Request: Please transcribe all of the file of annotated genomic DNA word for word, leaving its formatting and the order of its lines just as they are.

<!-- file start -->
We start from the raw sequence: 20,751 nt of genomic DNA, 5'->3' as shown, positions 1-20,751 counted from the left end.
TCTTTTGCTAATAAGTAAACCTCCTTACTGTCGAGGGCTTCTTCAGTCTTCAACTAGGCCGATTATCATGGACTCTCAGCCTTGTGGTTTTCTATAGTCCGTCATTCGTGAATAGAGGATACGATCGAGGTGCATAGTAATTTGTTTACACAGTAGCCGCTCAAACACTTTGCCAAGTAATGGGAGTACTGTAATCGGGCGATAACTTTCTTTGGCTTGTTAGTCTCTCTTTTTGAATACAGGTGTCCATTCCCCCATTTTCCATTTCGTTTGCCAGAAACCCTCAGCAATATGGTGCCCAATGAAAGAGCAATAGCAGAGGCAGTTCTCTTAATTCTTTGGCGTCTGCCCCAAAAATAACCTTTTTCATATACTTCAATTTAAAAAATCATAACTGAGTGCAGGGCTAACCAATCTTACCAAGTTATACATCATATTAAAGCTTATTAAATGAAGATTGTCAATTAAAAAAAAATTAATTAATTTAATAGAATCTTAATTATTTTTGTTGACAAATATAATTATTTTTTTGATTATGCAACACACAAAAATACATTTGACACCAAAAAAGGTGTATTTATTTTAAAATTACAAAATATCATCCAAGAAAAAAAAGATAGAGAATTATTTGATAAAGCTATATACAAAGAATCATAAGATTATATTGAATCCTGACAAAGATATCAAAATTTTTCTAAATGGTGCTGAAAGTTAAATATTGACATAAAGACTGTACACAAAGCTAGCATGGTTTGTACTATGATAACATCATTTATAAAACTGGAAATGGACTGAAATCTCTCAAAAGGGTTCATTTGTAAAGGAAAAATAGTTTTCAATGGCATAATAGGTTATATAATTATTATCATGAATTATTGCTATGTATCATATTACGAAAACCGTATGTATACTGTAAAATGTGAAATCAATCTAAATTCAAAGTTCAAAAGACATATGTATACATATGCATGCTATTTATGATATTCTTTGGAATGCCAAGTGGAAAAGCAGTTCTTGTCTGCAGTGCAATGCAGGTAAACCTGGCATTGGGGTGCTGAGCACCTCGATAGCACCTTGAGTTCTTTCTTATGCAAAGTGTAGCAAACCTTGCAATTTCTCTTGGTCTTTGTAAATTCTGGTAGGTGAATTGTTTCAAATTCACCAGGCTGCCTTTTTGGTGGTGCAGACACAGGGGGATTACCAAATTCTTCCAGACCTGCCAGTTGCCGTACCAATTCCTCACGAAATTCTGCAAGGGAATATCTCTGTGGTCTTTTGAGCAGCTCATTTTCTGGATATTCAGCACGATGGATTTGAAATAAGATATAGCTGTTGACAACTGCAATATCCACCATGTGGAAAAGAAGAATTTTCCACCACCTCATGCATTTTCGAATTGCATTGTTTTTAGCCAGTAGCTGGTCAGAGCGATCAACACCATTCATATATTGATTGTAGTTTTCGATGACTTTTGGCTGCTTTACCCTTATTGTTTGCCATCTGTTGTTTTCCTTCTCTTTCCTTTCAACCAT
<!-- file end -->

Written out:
We start from the raw sequence: 20,751 nt of genomic DNA, 5'->3' as shown, positions 1-20,751 counted from the left end.
TCTTTTGCTAATAAGTAAACCTCCTTACTGTCGAGGGCTTCTTCAGTCTTCAACTAGGCCGATTATCATGGACTCTCAGCCTTGTGGTTTTCTATAGTCCGTCATTCGTGAATAGAGGATACGATCGAGGTGCATAGTAATTTGTTTACACAGTAGCCGCTCAAACACTTTGCCAAGTAATGGGAGTACTGTAATCGGGCGATAACTTTCTTTGGCTTGTTAGTCTCTCTTTTTGAATACAGGTGTCCATTCCCCCATTTTCCATTTCGTTTGCCAGAAACCCTCAGCAATATGGTGCCCAATGAAAGAGCAATAGCAGAGGCAGTTCTCTTAATTCTTTGGCGTCTGCCCCAAAAATAACCTTTTTCATATACTTCAATTTAAAAAATCATAACTGAGTGCAGGGCTAACCAATCTTACCAAGTTATACATCATATTAAAGCTTATTAAATGAAGATTGTCAATTAAAAAAAAATTAATTAATTTAATAGAATCTTAATTATTTTTGTTGACAAATATAATTATTTTTTTGATTATGCAACACACAAAAATACATTTGACACCAAAAAAGGTGTATTTATTTTAAAATTACAAAATATCATCCAAGAAAAAAAAGATAGAGAATTATTTGATAAAGCTATATACAAAGAATCATAAGATTATATTGAATCCTGACAAAGATATCAAAATTTTTCTAAATGGTGCTGAAAGTTAAATATTGACATAAAGACTGTACACAAAGCTAGCATGGTTTGTACTATGATAACATCATTTATAAAACTGGAAATGGACTGAAATCTCTCAAAAGGGTTCATTTGTAAAGGAAAAATAGTTTTCAATGGCATAATAGGTTATATAATTATTATCATGAATTATTGCTATGTATCATATTACGAAAACCGTATGTATACTGTAAAATGTGAAATCAATCTAAATTCAAAGTTCAAAAGACATATGTATACATATGCATGCTATTTATGATATTCTTTGGAATGCCAAGTGGAAAAGCAGTTCTTGTCTGCAGTGCAATGCAGGTAAACCTGGCATTGGGGTGCTGAGCACCTCGATAGCACCTTGAGTTCTTTCTTATGCAAAGTGTAGCAAACCTTGCAATTTCTCTTGGTCTTTGTAAATTCTGGTAGGTGAATTGTTTCAAATTCACCAGGCTGCCTTTTTGGTGGTGCAGACACAGGGGGATTACCAAATTCTTCCAGACCTGCCAGTTGCCGTACCAATTCCTCACGAAATTCTGCAAGGGAATATCTCTGTGGTCTTTTGAGCAGCTCATTTTCTGGATATTCAGCACGATGGATTTGAAATAAGATATAGCTGTTGACAACTGCAATATCCACCATGTGGAAAAGAAGAATTTTCCACCACCTCATGCATTTTCGAATTGCATTGTTTTTAGCCAGTAGCTGGTCAGAGCGATCAACACCATTCATATATTGATTGTAGTTTTCGATGACTTTTGGCTGCTTTACCCTTATTGTTTGCCATCTGTTGTTTTCCTTCTCTTTCCTTTCAACCAT